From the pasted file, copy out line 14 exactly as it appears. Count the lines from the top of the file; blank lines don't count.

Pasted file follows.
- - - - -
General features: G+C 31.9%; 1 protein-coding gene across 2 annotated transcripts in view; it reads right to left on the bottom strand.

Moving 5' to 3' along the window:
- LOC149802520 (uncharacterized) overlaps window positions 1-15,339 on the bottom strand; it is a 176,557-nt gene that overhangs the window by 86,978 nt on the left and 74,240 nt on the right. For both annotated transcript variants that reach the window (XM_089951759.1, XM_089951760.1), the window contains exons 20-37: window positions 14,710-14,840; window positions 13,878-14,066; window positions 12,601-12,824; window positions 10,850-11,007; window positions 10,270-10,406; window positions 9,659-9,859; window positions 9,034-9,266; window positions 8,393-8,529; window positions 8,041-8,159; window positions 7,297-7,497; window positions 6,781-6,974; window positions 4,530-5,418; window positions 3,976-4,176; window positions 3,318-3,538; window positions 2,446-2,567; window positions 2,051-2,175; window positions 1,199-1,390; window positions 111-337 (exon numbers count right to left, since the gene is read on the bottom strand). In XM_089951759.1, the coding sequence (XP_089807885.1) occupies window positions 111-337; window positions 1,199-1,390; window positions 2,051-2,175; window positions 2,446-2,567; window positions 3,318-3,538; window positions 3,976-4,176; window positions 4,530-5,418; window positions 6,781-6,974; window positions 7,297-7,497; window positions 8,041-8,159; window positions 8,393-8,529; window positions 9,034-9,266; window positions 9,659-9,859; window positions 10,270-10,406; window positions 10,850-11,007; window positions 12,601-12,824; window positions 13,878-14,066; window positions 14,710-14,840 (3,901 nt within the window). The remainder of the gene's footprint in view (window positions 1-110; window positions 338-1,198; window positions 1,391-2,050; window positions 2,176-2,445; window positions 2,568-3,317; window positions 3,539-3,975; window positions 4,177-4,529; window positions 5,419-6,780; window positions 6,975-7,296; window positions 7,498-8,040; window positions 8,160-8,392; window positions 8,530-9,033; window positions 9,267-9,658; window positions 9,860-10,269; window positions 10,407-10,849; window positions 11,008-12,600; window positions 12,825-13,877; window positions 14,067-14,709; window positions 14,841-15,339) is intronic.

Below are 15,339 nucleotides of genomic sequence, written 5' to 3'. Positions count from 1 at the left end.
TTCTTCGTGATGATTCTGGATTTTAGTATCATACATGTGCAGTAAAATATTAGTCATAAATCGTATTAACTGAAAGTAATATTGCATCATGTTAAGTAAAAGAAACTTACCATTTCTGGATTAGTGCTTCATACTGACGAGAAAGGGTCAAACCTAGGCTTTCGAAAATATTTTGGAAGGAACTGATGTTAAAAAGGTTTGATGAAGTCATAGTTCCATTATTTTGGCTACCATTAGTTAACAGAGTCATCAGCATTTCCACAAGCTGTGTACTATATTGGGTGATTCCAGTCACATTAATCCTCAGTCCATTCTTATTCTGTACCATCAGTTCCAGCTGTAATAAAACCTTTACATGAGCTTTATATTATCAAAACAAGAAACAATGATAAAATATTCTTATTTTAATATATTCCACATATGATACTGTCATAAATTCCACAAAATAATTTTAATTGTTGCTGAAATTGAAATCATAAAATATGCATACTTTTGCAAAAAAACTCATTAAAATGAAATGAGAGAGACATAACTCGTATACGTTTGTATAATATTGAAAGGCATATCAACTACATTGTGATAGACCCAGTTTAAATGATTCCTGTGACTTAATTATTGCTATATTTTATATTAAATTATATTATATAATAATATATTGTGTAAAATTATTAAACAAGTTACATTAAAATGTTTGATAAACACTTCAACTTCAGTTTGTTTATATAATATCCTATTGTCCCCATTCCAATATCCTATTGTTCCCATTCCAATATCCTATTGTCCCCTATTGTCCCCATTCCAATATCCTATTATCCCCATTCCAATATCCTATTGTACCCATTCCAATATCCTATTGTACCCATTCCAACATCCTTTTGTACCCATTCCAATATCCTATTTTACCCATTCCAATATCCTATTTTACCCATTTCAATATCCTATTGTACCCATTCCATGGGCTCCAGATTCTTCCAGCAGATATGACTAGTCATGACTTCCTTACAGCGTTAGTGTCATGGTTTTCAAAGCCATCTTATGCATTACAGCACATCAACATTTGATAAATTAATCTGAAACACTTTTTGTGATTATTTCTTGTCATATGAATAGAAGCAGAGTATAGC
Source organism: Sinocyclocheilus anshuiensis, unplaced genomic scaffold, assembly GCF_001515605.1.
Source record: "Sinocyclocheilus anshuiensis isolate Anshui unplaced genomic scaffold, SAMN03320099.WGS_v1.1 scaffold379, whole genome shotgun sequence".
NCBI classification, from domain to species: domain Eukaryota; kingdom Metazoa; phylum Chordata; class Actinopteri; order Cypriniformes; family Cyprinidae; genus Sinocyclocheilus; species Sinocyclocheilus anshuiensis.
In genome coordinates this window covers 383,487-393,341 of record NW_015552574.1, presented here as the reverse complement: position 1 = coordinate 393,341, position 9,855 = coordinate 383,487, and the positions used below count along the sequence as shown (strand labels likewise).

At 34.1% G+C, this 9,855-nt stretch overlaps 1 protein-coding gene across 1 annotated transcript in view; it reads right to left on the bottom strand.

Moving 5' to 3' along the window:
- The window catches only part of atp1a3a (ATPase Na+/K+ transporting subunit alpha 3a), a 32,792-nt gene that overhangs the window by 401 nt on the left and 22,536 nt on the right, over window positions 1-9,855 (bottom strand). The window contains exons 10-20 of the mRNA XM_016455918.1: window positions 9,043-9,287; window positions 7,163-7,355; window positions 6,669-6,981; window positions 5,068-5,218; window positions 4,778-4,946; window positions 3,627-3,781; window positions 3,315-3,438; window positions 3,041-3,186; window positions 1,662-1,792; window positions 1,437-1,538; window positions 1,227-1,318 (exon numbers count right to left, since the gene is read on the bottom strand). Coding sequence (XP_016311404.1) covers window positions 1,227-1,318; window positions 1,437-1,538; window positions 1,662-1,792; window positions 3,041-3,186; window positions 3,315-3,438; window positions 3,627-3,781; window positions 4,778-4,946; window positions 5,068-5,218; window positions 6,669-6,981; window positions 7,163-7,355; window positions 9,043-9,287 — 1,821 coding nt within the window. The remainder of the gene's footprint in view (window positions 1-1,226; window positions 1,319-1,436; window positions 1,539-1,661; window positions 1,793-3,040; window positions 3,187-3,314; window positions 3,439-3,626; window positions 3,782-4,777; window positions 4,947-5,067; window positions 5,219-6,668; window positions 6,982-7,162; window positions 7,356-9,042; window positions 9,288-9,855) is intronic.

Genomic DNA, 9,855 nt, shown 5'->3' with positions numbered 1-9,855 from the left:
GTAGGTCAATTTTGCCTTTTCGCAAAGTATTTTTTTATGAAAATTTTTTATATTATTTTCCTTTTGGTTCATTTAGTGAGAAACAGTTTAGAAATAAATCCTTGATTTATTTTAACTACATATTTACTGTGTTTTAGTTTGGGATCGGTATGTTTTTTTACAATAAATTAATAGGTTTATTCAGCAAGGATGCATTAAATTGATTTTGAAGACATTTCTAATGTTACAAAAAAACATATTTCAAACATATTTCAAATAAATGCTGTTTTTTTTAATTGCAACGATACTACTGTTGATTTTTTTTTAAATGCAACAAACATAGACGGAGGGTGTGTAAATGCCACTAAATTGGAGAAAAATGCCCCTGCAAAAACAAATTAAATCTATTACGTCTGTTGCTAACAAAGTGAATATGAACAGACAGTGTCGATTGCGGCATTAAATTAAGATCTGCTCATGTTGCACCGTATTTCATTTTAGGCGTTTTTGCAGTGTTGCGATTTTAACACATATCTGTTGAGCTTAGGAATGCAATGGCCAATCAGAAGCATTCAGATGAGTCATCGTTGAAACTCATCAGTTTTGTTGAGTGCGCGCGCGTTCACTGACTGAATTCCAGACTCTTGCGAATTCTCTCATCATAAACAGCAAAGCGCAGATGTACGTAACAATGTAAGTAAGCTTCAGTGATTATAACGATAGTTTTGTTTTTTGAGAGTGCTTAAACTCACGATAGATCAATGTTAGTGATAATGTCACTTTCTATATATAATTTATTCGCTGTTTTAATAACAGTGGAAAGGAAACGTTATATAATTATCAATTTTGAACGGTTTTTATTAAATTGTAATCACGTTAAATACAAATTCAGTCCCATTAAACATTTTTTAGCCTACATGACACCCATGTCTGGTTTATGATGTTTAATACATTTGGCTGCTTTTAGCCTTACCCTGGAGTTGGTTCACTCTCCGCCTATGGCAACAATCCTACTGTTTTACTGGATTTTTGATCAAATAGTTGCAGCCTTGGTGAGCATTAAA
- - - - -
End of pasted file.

GTAGGTCAATTTTGCCTTTTCGCAAAGTATTTTTTTATGAAAATTTTTTATATTATTTTCCTTTTGGTTCATTTAGTGAGAAACAGTTTAGAAATAAATCCTTGATTTATTTTAACTACATATTTACTGTGTTTTAGTTTGGGATCGGTATGTTTTTTTACAATAAATTAATAGGTTTATTCAGCAAGGATGCATTAAATTGATTTTGAAGACATTTCTAATGTTACAAAAAAACATATTTCAAACATATTTCAAATAAATGCTGTTTTTTTTAATTGCAACGATACTACTGTTGATTTTTTTTTAAATGCAACAAACATAGACGGAGGGTGTGTAAATGCCACTAAATTGGAGAAAAATGCCCCTGCAAAAACAAATTAAATCTATTACGTCTGTTGCTAACAAAGTGAATATGAACAGACAGTGTCGATTGCGGCATTAAATTAAGATCTGCTCATGTTGCACCGTATTTCATTTTAGGCGTTTTTGCAGTGTTGCGATTTTAACACATATCTGTTGAGCTTAGGAATGCAATGGCCAATCAGAAGCATTCAGATGAGTCATCGTTGAAACTCATCAGTTTTGTTGAGTGCGCGCGCGTTCACTGACTGAATTCCAGACTCTTGCGAATTCTCTCATCATAAACAGCAAAGCGCAGATGTACGTAACAATGTAAGTAAGCTTCAGTGATTATAACGATAGTTTTGTTTTTTGAGAGTGCTTAAACTCACGATAGATCAATGTTAGTGATAATGTCACTTTCTATATATAATTTATTCGCTGTTTTAATAACAGTGGAAAGGAAACGTTATATAATTATCAATTTTGAACGGTTTTTATTAAATTGTAATCACGTTAAATACAAATTCAGTCCCATTAAACATTTTTTAGCCTACATGACACCCATGTCTGGTTTATGATGTTTAATACATTTGGCTGCTTTTAGCCTTACCCTGGAGTTGGTTCACTCTCCGCCTATGGCAACAATCCTACTGTTTTACTGGATTTTTGATCAAATAGTTGCAGCCTTGGTGAGCATTAAA